Friday, July 30, 2010

Ann's Story

Benjamin and Charlotte lived on the edge of coal mining with Charlotte bringing a little bit of money and some pretension to the household. They ran a shop passed to them by Charlotte’s parents. Benjamin was an occasional coal haulier, or “Haulier of Coal” as Charlotte would have it.

Sons and daughters filled the home, worked in the shop and contributed to a comfortable but not luxurious existence. Some of the older sons worked in the local brewery. James went to sea. The daughters who were not working in the shop became seamstresses. All except Hannah. Tall, elegant and sharp, Hannah went into service where she became the housekeeper in a grand house. On her visits home she brought magazines relaying the latest styles and comme il faut to her sisters. She taught Alice, Esther and Gwenllian how to trim the edges of skirts and blouses according to the magazines. She taught Ann how to twist her beautiful dark hair on to the top of her head and to wear a hat at a fashionable angle.

Ann is on the far left in the photograph and Hannah on the right. Their mother, Charlotte is next to Ann, followed by Alice and Gwenllian who is holding baby Morfydd. Esther is not in the photograph. Please note Hannah's crisp black dress with the leg-o-mutton sleeves and immaculate over pinny. A woman not to be messed with.

Ann was born in 1881. A late summer baby with dark hair and eyes. At three years old she had an eye injury. Playing around with a pencil, one of her brothers poked it into her eye. It took a while for Ann's eye to recover and it was kept bandaged over for months. She developed the habit of looking down and then fixing you with a fierce glare, mainly through the good eye. You remember when your mother said "you'll take someone's eye out"? Well they nearly did.

Hugh was captivated by Ann’s dark intense looks and she adored his curls and swift smile. After the Peeping Tom incident, he had a gift for her: two hatpins. To keep her hat neatly on her head and "just in case". She wore them for the rest of her life. One was tipped with a crystal finial and the other with jet.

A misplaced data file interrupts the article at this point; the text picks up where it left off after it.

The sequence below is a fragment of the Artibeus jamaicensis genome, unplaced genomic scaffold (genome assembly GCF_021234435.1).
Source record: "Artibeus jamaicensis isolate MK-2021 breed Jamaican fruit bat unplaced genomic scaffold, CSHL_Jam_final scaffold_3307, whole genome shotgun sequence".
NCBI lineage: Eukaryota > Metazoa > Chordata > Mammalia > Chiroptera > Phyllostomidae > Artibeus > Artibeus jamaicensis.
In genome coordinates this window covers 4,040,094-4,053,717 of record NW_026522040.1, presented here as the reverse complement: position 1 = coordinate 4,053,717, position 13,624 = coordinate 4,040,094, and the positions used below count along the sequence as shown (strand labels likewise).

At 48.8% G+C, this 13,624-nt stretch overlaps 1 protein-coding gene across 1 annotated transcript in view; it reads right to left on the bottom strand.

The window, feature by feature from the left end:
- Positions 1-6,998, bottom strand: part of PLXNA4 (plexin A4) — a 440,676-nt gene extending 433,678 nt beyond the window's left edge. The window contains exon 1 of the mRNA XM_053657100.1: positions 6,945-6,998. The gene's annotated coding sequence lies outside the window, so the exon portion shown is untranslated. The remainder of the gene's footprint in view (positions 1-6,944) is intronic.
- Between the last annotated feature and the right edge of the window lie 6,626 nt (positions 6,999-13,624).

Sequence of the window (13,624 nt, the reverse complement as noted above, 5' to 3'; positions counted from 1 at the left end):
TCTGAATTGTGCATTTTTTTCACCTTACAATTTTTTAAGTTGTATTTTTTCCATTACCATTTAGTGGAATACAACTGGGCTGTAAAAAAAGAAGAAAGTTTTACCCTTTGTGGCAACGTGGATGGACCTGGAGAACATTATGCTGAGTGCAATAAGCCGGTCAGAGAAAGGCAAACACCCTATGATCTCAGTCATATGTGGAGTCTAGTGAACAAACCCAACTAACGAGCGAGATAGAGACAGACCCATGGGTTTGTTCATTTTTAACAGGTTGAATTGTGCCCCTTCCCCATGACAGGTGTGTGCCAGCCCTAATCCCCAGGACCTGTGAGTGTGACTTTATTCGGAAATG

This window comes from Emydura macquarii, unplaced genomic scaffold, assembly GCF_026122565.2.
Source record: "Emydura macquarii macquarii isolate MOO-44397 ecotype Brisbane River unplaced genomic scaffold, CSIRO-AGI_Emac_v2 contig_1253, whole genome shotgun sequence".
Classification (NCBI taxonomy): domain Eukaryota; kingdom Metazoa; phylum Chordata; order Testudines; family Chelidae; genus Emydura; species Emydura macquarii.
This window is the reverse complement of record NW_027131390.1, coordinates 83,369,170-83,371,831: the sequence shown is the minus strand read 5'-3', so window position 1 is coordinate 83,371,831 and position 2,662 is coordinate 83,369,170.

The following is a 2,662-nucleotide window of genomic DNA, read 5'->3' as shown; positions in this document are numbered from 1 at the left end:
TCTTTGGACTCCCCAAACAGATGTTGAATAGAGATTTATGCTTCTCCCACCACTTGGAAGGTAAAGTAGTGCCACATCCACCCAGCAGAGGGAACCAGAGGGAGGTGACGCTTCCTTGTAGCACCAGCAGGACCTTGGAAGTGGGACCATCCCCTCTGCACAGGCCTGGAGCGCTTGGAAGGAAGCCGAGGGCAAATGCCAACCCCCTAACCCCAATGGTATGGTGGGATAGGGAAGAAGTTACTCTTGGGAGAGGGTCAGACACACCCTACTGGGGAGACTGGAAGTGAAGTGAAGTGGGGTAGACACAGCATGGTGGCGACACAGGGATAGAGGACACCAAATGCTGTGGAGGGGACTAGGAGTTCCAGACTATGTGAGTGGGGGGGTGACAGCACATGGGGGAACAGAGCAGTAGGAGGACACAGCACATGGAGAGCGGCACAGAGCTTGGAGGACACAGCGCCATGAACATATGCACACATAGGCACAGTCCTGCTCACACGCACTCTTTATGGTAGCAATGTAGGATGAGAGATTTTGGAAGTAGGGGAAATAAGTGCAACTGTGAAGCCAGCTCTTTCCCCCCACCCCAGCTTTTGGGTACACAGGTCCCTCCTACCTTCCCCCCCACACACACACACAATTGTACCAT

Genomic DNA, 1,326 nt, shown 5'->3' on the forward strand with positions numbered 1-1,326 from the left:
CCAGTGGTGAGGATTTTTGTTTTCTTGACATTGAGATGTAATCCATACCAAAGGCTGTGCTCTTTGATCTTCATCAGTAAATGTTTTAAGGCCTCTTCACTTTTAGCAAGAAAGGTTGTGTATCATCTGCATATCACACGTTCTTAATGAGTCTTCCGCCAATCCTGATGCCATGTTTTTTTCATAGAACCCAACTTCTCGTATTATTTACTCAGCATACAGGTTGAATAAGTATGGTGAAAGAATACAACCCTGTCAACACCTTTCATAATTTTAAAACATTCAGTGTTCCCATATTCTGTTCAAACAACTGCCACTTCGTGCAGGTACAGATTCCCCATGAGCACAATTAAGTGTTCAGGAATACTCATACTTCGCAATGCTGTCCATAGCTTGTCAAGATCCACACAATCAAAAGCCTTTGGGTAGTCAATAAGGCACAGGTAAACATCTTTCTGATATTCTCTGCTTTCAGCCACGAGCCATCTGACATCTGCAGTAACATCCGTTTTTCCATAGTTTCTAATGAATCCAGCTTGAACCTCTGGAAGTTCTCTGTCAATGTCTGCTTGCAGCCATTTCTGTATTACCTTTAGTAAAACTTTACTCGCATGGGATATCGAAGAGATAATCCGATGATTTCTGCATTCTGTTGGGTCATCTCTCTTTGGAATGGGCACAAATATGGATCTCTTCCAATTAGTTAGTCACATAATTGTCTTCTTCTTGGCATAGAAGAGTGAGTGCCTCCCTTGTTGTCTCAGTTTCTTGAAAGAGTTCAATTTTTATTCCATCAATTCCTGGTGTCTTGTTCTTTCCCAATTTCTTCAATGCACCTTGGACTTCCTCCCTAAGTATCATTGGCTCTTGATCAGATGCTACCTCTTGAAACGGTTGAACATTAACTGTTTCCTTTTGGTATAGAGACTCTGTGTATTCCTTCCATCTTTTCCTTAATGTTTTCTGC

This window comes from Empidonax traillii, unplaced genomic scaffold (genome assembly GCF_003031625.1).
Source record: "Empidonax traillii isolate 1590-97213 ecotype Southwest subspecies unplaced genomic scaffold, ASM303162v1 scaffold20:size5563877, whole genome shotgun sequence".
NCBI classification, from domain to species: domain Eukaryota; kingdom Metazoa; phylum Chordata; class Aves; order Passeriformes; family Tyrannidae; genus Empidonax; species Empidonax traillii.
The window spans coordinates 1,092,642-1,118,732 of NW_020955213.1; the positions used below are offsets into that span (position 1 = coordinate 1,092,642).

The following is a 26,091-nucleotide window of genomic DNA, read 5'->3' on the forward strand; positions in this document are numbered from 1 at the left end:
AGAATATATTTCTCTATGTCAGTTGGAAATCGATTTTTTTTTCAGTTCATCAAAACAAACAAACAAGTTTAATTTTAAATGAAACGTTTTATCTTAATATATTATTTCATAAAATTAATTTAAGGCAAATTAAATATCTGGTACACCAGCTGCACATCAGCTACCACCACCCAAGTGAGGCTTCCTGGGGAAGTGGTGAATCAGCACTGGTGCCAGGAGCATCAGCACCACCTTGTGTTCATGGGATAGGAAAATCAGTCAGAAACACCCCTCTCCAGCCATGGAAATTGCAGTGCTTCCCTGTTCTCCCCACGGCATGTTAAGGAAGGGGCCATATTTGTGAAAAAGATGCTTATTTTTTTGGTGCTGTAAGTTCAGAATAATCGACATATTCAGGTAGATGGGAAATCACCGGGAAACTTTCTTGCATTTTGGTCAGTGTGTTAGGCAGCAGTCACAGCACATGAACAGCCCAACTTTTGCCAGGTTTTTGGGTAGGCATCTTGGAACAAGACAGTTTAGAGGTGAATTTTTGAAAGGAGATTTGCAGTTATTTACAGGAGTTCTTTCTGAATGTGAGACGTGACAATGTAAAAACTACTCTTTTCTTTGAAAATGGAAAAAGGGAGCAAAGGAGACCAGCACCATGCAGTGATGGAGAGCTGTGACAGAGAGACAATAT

Hugh’s young sister-in-law looked down her rather pointed nose at the shop-girl who was being brought into the family. She showed off the fine embroidery, cut glass, pianola and fish knives that graced their home, compared with the modest trappings of Ann’s family. Robert and his wife invited Ann to tea. Hannah was invited to accompany her sister. A bone china miserable affair, Ann sat through the agony of scrutiny and put downs. Alice politely admired the finery. When the tea of thinly cut bread-and-butter and dry cake was served, Alice smiled, arched one eyebrow, looked carefully at the tea-set and said “Ah, Mrs Lloyd-Jenkins has something very like for the second best set”.

The Boer War and the Great War took brothers away to fight and potential suitors to a distant death. Only Ann married. The sisters stayed kept a neat home, never marrying. Hannah kept them in order after their parents’ days, reminding them “We might be poor, but we’re not common”.


  1. Madz - this is completely and utterly fascinating. It's exactly the sort of thing that I'm really interested in. When my Grampy (my mum's father) died, I found out about all sorts of amazing stuff that he'd done in WWII. Now I've started writing a book about him and his experiences, based on his diaries.

    We can all learn SO much from history - you write it really well; definitely as good as any historic novelist!

    Love Ruth & Jasper x

  2. I am catching up. Didn't want to read such lovely posts in a rush so waited until I had time to do it justice. It was worth the wait.


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